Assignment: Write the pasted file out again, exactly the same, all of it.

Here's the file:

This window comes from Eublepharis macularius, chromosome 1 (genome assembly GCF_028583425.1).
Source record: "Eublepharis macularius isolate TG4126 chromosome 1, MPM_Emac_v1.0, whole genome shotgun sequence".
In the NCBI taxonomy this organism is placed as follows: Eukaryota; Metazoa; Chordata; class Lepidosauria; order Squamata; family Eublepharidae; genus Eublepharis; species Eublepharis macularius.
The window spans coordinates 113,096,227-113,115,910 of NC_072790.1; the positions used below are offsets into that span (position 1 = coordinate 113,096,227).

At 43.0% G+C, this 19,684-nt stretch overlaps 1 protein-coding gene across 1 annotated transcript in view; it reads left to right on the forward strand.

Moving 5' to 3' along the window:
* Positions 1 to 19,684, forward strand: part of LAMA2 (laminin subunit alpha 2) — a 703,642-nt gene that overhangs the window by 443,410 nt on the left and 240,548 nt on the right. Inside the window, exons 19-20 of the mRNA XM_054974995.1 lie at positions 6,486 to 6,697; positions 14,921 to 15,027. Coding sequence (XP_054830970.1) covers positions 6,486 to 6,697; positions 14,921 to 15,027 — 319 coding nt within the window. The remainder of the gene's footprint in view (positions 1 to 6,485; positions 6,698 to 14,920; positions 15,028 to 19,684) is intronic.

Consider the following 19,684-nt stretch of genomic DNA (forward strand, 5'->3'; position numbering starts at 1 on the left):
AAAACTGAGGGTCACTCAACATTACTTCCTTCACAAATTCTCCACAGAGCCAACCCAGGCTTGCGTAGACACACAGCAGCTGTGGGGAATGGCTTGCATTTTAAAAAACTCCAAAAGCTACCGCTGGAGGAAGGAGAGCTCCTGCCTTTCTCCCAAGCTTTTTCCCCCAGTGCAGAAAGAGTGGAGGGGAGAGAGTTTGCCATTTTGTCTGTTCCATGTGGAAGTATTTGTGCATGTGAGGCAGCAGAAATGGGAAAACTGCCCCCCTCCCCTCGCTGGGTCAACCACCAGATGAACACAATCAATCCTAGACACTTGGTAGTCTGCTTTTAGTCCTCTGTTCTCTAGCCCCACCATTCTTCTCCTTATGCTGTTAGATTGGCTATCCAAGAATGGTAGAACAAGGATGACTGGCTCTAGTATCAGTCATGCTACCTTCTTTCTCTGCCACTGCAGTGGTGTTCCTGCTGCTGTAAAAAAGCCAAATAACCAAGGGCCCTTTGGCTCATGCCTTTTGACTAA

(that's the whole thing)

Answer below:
This window comes from Eublepharis macularius, chromosome 1 (genome assembly GCF_028583425.1).
Source record: "Eublepharis macularius isolate TG4126 chromosome 1, MPM_Emac_v1.0, whole genome shotgun sequence".
In the NCBI taxonomy this organism is placed as follows: Eukaryota; Metazoa; Chordata; class Lepidosauria; order Squamata; family Eublepharidae; genus Eublepharis; species Eublepharis macularius.
The window spans coordinates 113,096,227-113,115,910 of NC_072790.1; the positions used below are offsets into that span (position 1 = coordinate 113,096,227).

At 43.0% G+C, this 19,684-nt stretch overlaps 1 protein-coding gene across 1 annotated transcript in view; it reads left to right on the forward strand.

Moving 5' to 3' along the window:
* Positions 1 to 19,684, forward strand: part of LAMA2 (laminin subunit alpha 2) — a 703,642-nt gene that overhangs the window by 443,410 nt on the left and 240,548 nt on the right. Inside the window, exons 19-20 of the mRNA XM_054974995.1 lie at positions 6,486 to 6,697; positions 14,921 to 15,027. Coding sequence (XP_054830970.1) covers positions 6,486 to 6,697; positions 14,921 to 15,027 — 319 coding nt within the window. The remainder of the gene's footprint in view (positions 1 to 6,485; positions 6,698 to 14,920; positions 15,028 to 19,684) is intronic.

Consider the following 19,684-nt stretch of genomic DNA (forward strand, 5'->3'; position numbering starts at 1 on the left):
AAAACTGAGGGTCACTCAACATTACTTCCTTCACAAATTCTCCACAGAGCCAACCCAGGCTTGCGTAGACACACAGCAGCTGTGGGGAATGGCTTGCATTTTAAAAAACTCCAAAAGCTACCGCTGGAGGAAGGAGAGCTCCTGCCTTTCTCCCAAGCTTTTTCCCCCAGTGCAGAAAGAGTGGAGGGGAGAGAGTTTGCCATTTTGTCTGTTCCATGTGGAAGTATTTGTGCATGTGAGGCAGCAGAAATGGGAAAACTGCCCCCCTCCCCTCGCTGGGTCAACCACCAGATGAACACAATCAATCCTAGACACTTGGTAGTCTGCTTTTAGTCCTCTGTTCTCTAGCCCCACCATTCTTCTCCTTATGCTGTTAGATTGGCTATCCAAGAATGGTAGAACAAGGATGACTGGCTCTAGTATCAGTCATGCTACCTTCTTTCTCTGCCACTGCAGTGGTGTTCCTGCTGCTGTAAAAAAGCCAAATAACCAAGGGCCCTTTGGCTCATGCCTTTTGACTAA